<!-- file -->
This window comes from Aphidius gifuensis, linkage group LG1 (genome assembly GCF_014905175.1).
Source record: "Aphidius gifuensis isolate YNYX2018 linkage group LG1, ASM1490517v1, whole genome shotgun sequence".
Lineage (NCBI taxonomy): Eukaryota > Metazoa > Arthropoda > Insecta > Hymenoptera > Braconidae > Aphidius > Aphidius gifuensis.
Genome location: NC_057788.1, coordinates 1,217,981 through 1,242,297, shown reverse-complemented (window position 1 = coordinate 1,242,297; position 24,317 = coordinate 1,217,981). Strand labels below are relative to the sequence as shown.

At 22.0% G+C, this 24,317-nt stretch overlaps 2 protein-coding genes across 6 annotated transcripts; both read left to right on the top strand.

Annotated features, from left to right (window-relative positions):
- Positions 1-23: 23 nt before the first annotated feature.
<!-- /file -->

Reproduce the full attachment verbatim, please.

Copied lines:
This window comes from Aphidius gifuensis, linkage group LG1 (genome assembly GCF_014905175.1).
Source record: "Aphidius gifuensis isolate YNYX2018 linkage group LG1, ASM1490517v1, whole genome shotgun sequence".
Lineage (NCBI taxonomy): Eukaryota > Metazoa > Arthropoda > Insecta > Hymenoptera > Braconidae > Aphidius > Aphidius gifuensis.
Genome location: NC_057788.1, coordinates 1,217,981 through 1,242,297, shown reverse-complemented (window position 1 = coordinate 1,242,297; position 24,317 = coordinate 1,217,981). Strand labels below are relative to the sequence as shown.

At 22.0% G+C, this 24,317-nt stretch overlaps 2 protein-coding genes across 6 annotated transcripts; both read left to right on the top strand.

Annotated features, from left to right (window-relative positions):
- Positions 1-23: 23 nt before the first annotated feature.